They seem to consider men as no more than mice in an air-pump
In the last chapter of my Vauban under Siege book, “Towards a Vigorous Future,” I speculated that even though the French engineer Vauban had systematized the efficient siege attack c. 1700, future generations of commanders would ignore this efficient approach as readily as did commanders in the “age of Vauban.” Fortuitous, then, to find a British staff officer’s description of the siege of San Sebastian in the Peninsula illustrating the British tradition of ignoring siegecraft and relying instead on vigor, regardless of the human costs.
From The Letters and Journals of Sir Maynard Gomm, p. 310:
Before San Sebastian: July 25, 1813.
“We attacked the town yesterday morning, and failed. I do not think we have been engaged in so hazardous an attempt since this country became the scene of our adventures, not even at Badajos. I shall not persecute you with the details of this madcap enterprise, but will enclose another scratch for General Benson, which I will beg of you to send him when you have an opportunity. To him, I know, every little detail of this kind will be interesting, although I have my fears that he, with all the assistance of military knowledge, will hardly be able to decipher it. I do not know whether I have ever expressed it to you, but I have always had a dread of being engaged in any of these sieges. We are used to set so much to the hazard, and to dispense with the common precautions which theory would make us believe are necessary to be taken where success is in any degree to be ensured, and which our own repeated experience confirms. Not that in all situations the surest plan of proceeding is the best. Had we, for instance, attended to all the niceties of the art in the attack of Ciudad Rodrigo, or of Badajos, it is possible we should have taken neither. The French armies were collecting for the relief of both, and although they might not have beaten us, they would at least have commanded our attention. I am afraid the success on these occasions, owing to the almost miraculous efforts of our troops, has checked the progress of science among our engineers, and perhaps done more; for it seems to have inspired them with a contempt for as much of it as they had attained. Our soldiers have on all occasions stood fire so well that our artillery have become as summary in their proceedings as our engineers; and, provided they can make a hole in the wall by which we can claw up, they care not about destroying its defences, or facilitating in any degree what is, under the most favourable auspices, the most desperate of all military enterprises. In fact, we have been so called upon hitherto to ensure the success of our sieges by the sacrifice of lives, that our chief engineers and commandants of artillery remind us of what Burke says of the Revolutionary philosophers: The mathematicians, from the dry bones of their diagrams, and the chymists, from the soot of their furnaces, bring with them dispositions which make them more than indifferent to the cause of humanity. They seem to consider men as no more than mice in an air-pump, and calculate upon the expense we shall incur in carrying such and such a post with as much sangfroid as they do upon the supply of ammunition necessary to bring down the wall. We certainly came before this place, supplied, I thought, with all the means necessary for attacking it en règle, and I saw no reason for attacking it otherwise. We have, however, conformed in this instance also to what men of science call the new system, but what plain men call an abuse of the old one.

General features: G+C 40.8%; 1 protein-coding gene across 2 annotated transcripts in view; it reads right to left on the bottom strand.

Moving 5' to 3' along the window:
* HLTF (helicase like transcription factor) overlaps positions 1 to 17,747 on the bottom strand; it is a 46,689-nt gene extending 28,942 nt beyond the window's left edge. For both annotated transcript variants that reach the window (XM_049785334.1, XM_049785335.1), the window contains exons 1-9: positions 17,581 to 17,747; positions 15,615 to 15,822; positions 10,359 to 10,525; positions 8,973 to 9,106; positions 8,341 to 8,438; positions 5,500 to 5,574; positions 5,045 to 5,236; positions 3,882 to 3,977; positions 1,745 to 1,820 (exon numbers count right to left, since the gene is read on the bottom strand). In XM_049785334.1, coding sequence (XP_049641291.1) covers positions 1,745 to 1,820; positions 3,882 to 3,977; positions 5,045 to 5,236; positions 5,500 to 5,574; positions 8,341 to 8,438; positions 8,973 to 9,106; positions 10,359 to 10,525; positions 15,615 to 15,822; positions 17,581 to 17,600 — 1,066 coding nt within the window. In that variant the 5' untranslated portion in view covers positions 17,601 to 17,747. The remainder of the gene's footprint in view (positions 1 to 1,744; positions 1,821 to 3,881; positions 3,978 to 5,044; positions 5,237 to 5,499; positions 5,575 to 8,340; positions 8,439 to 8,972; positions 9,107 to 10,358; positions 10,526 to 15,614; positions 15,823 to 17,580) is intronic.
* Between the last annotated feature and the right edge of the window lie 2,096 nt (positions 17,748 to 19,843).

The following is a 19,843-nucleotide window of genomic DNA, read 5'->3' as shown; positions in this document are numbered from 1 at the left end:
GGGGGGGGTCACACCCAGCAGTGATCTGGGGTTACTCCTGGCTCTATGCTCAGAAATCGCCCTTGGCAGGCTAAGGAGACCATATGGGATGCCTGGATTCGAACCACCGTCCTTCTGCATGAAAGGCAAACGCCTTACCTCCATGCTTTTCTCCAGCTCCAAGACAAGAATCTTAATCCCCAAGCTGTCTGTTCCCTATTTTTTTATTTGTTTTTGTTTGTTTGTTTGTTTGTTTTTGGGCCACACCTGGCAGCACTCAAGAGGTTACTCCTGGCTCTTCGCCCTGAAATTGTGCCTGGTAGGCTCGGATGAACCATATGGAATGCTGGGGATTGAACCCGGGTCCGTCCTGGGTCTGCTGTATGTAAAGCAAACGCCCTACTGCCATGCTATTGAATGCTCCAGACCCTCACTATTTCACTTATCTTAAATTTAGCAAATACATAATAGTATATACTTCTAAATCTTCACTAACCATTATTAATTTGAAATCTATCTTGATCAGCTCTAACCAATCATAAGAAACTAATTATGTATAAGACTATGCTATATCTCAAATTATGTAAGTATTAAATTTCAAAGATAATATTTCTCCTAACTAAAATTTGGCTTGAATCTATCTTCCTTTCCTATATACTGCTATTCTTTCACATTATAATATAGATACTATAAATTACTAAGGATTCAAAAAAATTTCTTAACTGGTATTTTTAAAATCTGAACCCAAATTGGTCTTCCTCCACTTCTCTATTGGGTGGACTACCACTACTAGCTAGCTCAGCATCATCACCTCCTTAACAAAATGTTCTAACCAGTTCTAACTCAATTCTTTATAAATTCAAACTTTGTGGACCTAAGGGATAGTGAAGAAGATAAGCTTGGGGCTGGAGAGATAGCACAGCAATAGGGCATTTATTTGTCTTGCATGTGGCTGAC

I have dwelt much longer than I ought to have done upon this subject; but it is at least pardonable in us, who are nearest concerned, to become tedious in passing our censure upon the method of proceeding of those whom we cannot but look upon as the authors of our calamity, which, as it might have been foreseen by them, and was by others, might have been avoided. In a very few minutes five hundred of the flower of the army were cut down: the Royal, which was the pride of the division, the 38th, an excellent corps. The 9th, fortunately, had not time to suffer much; but they lost nearly as many heads as they showed.
Most fortunately the troops behaved as they have always done. Sir Thomas Graham bore testimony to it, and I believe Lord Wellington, who was in the neighbourhood in the course of the afternoon, never expressed a doubt of it. He has too often seen them do what men can do to suppose for a moment that they were wanting in this instance. I do not know what is intended to be done; if we have a sufficiency of military stores remaining, and choose to treat the place with the respect it deserves, we shall certainly take it; if not, I suppose we shall blockade.”
That the sieges in the Peninsular war were desperate and often ill-managed affairs, and that the British engineering corps was subpar, is no surprise. More interesting to me is the fact that many of the dynamics I detailed in my discussion of the War of the Spanish Succession are present here as well: the pressures to accelerate an attack; the difficulties determining whether to attack a specific town with an accelerated or regular attack; the divisions within the engineering corps as to whether an attack dans les formes is even necessary; as well as the way in which previous vigorous successes lulled commanders into believing that patient siegecraft would never be needed. Plus ça change…